Posted: Wed 11th Jan 2017

Wales Ambulance Service gears up for cold snap

News and Info from Deeside, Flintshire, North Wales
This article is old - Published: Wednesday, Jan 11th, 2017

Wales Ambulance Trust is taking extra precautions to ensure it can continue to get help to patients during the adverse weather which has been forecast for this week.

The Trust’s 4×4 vehicles are ready and available, ambulances have been fitted with winter tyres and stocks of rock salt have also been topped up at stations. ‌​‌‌‌​‌‌‍‌​‌‌‌​‌​‍‌​‌‌‌​‌​

With Wales braced for wintry weather, and yellow weather warnings in place in Flintshire for snow the Welsh Ambulance Service is reminding members of the public to stay safe and use the service appropriately. ‌​‌‌‌​‌‌‍‌​‌‌‌​‌​‍‌​‌‌‌​‌​

The Trust’s dedicated falls teams are on standby for the likely increase in trips and falls. ‌​‌‌‌​‌‌‍‌​‌‌‌​‌​‍‌​‌‌‌​‌​

North Wales’ Community Assistance Team – a partnership with North Wales Fire and Rescue Service which aims to reduce the number of people who need to attend hospital after a fall – will be rolled out into Flintshire and Wrexham temporarily in preparation for increased demand. ‌​‌‌‌​‌‌‍‌​‌‌‌​‌​‍‌​‌‌‌​‌​

The Trust is appealing to all patients who have booked transport via its Non-Emergency Patient Transport Service to make contact if they no longer need transport‎. ‌​‌‌‌​‌‌‍‌​‌‌‌​‌​‍‌​‌‌‌​‌​

These patients are also advised that there may be potential delays to their transport if adverse weather hits, and so are encouraged to bring with them essentials like medication, food and money. ‌​‌‌‌​‌‌‍‌​‌‌‌​‌​‍‌​‌‌‌​‌​

Director of Operations Richard Lee said:

We are closely monitoring the weather forecast for Wales and have contingency plans in place to deal with the adverse conditions currently predicted across the region. ‌​‌‌‌​‌‌‍‌​‌‌‌​‌​‍‌​‌‌‌​‌​

We are also working with other emergency services and organisations to make sure we can get medical help to a patient in the safest manner in wintry conditions. ‌​‌‌‌​‌‌‍‌​‌‌‌​‌​‍‌​‌‌‌​‌​

We are well prepared to deliver the same high standard of care to the people of Wales, but inevitably when it is snowy or icy our responses may take longer. ‌​‌‌‌​‌‌‍‌​‌‌‌​‌​‍‌​‌‌‌​‌​

We would ask the public to help us by keeping well and using the 999 system wisely.” ‌​‌‌‌​‌‌‍‌​‌‌‌​‌​‍‌​‌‌‌​‌​

There are extra precautions people can take to protect themselves from the risks associated with cold weather so they don’t become ill or injured. ‌​‌‌‌​‌‌‍‌​‌‌‌​‌​‍‌​‌‌‌​‌​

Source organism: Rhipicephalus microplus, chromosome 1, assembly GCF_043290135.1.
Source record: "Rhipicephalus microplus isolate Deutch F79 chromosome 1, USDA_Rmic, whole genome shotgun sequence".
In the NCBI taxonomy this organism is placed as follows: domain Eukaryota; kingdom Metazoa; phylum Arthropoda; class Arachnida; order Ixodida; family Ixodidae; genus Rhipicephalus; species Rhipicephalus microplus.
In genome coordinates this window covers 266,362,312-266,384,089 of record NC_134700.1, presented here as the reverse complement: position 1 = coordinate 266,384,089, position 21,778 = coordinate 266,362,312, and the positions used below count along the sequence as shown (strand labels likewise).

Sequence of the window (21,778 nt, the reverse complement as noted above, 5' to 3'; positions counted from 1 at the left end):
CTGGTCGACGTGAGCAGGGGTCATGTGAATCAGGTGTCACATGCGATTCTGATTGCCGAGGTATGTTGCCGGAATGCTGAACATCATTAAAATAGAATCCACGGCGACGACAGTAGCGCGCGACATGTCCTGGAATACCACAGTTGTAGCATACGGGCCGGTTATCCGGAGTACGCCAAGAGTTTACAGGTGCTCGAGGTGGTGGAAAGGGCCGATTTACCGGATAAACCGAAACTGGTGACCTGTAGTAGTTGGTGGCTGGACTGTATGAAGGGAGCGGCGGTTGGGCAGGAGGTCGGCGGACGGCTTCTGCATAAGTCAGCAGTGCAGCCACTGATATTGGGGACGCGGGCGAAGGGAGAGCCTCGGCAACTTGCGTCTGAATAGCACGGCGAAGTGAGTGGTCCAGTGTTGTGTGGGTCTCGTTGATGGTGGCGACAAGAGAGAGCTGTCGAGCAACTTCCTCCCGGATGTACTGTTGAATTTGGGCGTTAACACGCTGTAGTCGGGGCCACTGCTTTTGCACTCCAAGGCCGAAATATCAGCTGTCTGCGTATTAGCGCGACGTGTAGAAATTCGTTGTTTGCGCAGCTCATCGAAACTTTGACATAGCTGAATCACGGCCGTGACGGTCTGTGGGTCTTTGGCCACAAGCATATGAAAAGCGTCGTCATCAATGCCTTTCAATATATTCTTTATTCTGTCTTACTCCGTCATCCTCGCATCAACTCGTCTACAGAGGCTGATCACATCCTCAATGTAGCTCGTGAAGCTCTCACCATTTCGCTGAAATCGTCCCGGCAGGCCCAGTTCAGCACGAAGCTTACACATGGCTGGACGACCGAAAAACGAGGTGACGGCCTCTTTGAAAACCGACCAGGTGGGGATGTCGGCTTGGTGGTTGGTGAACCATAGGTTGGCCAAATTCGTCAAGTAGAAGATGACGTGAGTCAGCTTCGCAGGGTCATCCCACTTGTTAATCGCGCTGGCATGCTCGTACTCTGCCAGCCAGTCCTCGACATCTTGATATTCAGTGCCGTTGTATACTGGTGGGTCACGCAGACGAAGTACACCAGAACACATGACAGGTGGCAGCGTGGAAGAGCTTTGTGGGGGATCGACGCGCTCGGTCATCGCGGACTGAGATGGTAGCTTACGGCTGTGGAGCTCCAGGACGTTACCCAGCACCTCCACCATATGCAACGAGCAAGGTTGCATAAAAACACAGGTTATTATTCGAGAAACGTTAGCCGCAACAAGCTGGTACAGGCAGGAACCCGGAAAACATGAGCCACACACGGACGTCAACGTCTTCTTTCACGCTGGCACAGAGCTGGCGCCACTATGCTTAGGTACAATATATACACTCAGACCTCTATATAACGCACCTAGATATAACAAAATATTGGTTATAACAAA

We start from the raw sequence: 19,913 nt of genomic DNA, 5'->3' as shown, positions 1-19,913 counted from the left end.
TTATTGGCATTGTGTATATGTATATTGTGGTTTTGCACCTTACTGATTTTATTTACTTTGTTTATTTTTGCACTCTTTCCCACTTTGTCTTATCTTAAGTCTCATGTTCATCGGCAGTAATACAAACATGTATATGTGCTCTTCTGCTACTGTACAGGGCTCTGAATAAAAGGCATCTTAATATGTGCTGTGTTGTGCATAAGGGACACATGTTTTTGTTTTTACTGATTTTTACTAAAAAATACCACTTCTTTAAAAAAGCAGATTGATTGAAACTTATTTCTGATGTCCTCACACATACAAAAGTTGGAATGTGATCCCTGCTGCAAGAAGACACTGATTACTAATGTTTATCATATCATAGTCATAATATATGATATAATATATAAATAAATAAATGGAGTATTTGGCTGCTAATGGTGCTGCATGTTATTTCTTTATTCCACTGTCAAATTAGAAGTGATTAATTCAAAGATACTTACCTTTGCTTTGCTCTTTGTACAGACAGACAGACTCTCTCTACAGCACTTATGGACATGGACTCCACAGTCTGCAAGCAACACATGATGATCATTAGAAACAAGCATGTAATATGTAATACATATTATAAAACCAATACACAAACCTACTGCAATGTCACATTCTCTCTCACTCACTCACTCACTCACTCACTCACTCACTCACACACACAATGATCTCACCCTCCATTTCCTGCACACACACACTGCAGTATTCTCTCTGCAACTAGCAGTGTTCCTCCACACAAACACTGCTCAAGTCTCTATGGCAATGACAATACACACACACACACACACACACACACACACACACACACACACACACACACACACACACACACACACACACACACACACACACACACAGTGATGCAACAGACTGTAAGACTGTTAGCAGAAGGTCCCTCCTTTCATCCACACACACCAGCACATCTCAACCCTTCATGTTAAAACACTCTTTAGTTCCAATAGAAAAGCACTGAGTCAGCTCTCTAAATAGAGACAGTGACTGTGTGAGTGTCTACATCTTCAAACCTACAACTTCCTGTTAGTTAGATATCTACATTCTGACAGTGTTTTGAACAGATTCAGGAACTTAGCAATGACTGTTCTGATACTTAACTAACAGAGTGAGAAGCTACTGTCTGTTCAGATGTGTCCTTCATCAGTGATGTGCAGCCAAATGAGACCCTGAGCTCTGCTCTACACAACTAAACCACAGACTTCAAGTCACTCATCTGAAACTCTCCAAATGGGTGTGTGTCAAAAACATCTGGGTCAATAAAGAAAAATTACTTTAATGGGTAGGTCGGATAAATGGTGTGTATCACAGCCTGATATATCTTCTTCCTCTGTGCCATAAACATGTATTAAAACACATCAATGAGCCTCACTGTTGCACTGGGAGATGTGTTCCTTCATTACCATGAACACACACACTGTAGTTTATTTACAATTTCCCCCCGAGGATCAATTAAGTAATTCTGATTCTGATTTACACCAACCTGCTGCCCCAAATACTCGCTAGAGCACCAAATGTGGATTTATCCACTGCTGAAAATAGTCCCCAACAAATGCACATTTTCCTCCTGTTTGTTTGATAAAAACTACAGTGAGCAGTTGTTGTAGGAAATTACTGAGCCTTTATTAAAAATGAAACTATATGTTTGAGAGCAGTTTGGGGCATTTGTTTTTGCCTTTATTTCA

Richard has this advice for the public. ‌​‌‌‌​‌‌‍‌​‌‌‌​‌​‍‌​‌‌‌​‌​

Top tips to keep well this winter ‌​‌‌‌​‌‌‍‌​‌‌‌​‌​‍‌​‌‌‌​‌​

  • Check that your heating system works properly – keep the temperature in the room you are using at around 21°C
  • Dress for warmth and comfort, putting on several thinner layers of clothing to trap the heat – wear warm, dry, flat boots or shoes with good non-slip soles, especially in frosty or wet weather
  • Eat a well-balanced diet with hot meals every day – have regular hot drinks to give you extra warmth and energy
  • Keep a well-stocked medicine cabinet – check you have enough basic medicines at home to manage common ailments, such as coughs, colds, headaches, indigestion, upset stomach and diarrhoea
  • Keep an eye on your neighbours to ensure they are looking after themselves
  • Take extra care in the mornings when it’s likely to be most icy – elderly residents are particularly at risk of slipping and falling while going about everyday tasks like taking the bins out or even feeding the birds. That can lead to serious injuries such as broken limbs or hips, requiring surgery and a stay in hospital
  • Instead, when it gets icy, they are advised to stay indoors; and if possible get a fit and healthy friend or relative to run any errands for them. Or, wait until later in the day when ice has thawed.
  • Make sure your vehicle is winter ready carry an emergency kit in your boot – this should include an ice scraper, torch, first aid kit, blankets and jump leads
  • Drive responsibly in poor visibility and conditions – it’s better to drive slowly and smoothly to avoid braking sharply
  • If you’re forced to abandon your vehicle in heavy snow, please park it responsibly so that emergency vehicles can pass

The public are reminded that there are a host of alternatives to 999 and the Emergency Department. ‌​‌‌‌​‌‌‍‌​‌‌‌​‌​‍‌​‌‌‌​‌​

If you’re ill and unsure what to do, take one of the many NHS Direct Wales online symptom checkers for tailored advice. ‌​‌‌‌​‌‌‍‌​‌‌‌​‌​‍‌​‌‌‌​‌​

You can also call the service on 0845 46 47 for 24/7 health advice and information – or 111 if you live in the Abertawe Bro Morgannwg University Health Board area. ‌​‌‌‌​‌‌‍‌​‌‌‌​‌​‍‌​‌‌‌​‌​

You can also visit your GP, pharmacist or nearest Minor Injuries Unit, where there is no need for an appointment. ‌​‌‌‌​‌‌‍‌​‌‌‌​‌​‍‌​‌‌‌​‌​

Ambulances are for serious and life-threatening emergencies only the service says. ‌​‌‌‌​‌‌‍‌​‌‌‌​‌​‍‌​‌‌‌​‌​


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